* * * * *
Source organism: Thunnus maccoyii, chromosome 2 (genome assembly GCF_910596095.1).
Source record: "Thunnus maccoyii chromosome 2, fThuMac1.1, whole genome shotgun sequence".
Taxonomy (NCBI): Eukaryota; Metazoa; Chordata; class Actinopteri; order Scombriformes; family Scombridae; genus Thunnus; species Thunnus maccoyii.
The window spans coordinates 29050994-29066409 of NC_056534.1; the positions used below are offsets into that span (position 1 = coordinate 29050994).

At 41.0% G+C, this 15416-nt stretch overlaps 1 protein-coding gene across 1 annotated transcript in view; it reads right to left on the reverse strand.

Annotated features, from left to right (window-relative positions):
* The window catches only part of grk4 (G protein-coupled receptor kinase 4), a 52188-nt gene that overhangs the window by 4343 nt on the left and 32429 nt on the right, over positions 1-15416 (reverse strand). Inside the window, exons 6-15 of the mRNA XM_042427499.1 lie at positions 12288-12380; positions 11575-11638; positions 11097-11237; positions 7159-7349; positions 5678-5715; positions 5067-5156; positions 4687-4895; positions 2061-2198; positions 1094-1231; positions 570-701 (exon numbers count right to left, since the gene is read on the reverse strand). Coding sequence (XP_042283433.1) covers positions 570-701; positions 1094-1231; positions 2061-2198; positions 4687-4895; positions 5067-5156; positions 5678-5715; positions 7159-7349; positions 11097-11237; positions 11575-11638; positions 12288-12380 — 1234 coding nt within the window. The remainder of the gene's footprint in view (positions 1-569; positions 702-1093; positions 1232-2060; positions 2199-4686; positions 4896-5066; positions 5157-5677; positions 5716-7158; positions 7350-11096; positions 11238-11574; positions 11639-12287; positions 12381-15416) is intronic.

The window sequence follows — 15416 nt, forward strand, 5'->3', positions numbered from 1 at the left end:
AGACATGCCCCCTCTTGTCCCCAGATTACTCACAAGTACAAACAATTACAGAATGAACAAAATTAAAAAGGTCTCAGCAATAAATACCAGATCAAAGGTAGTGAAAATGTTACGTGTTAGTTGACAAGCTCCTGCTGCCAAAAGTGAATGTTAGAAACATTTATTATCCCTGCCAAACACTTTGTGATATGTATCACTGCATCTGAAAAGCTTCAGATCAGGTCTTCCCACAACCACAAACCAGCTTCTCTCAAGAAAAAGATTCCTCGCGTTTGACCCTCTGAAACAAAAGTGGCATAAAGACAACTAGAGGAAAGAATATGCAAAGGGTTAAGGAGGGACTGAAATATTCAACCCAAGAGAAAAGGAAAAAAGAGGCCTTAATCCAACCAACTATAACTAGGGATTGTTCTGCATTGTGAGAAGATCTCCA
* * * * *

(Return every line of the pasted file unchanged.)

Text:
Source organism: Thunnus maccoyii, chromosome 2 (genome assembly GCF_910596095.1).
Source record: "Thunnus maccoyii chromosome 2, fThuMac1.1, whole genome shotgun sequence".
Taxonomy (NCBI): Eukaryota; Metazoa; Chordata; class Actinopteri; order Scombriformes; family Scombridae; genus Thunnus; species Thunnus maccoyii.
The window spans coordinates 29050994-29066409 of NC_056534.1; the positions used below are offsets into that span (position 1 = coordinate 29050994).

At 41.0% G+C, this 15416-nt stretch overlaps 1 protein-coding gene across 1 annotated transcript in view; it reads right to left on the reverse strand.

Annotated features, from left to right (window-relative positions):
* The window catches only part of grk4 (G protein-coupled receptor kinase 4), a 52188-nt gene that overhangs the window by 4343 nt on the left and 32429 nt on the right, over positions 1-15416 (reverse strand). Inside the window, exons 6-15 of the mRNA XM_042427499.1 lie at positions 12288-12380; positions 11575-11638; positions 11097-11237; positions 7159-7349; positions 5678-5715; positions 5067-5156; positions 4687-4895; positions 2061-2198; positions 1094-1231; positions 570-701 (exon numbers count right to left, since the gene is read on the reverse strand). Coding sequence (XP_042283433.1) covers positions 570-701; positions 1094-1231; positions 2061-2198; positions 4687-4895; positions 5067-5156; positions 5678-5715; positions 7159-7349; positions 11097-11237; positions 11575-11638; positions 12288-12380 — 1234 coding nt within the window. The remainder of the gene's footprint in view (positions 1-569; positions 702-1093; positions 1232-2060; positions 2199-4686; positions 4896-5066; positions 5157-5677; positions 5716-7158; positions 7350-11096; positions 11238-11574; positions 11639-12287; positions 12381-15416) is intronic.

The window sequence follows — 15416 nt, forward strand, 5'->3', positions numbered from 1 at the left end:
AGACATGCCCCCTCTTGTCCCCAGATTACTCACAAGTACAAACAATTACAGAATGAACAAAATTAAAAAGGTCTCAGCAATAAATACCAGATCAAAGGTAGTGAAAATGTTACGTGTTAGTTGACAAGCTCCTGCTGCCAAAAGTGAATGTTAGAAACATTTATTATCCCTGCCAAACACTTTGTGATATGTATCACTGCATCTGAAAAGCTTCAGATCAGGTCTTCCCACAACCACAAACCAGCTTCTCTCAAGAAAAAGATTCCTCGCGTTTGACCCTCTGAAACAAAAGTGGCATAAAGACAACTAGAGGAAAGAATATGCAAAGGGTTAAGGAGGGACTGAAATATTCAACCCAAGAGAAAAGGAAAAAAGAGGCCTTAATCCAACCAACTATAACTAGGGATTGTTCTGCATTGTGAGAAGATCTCCA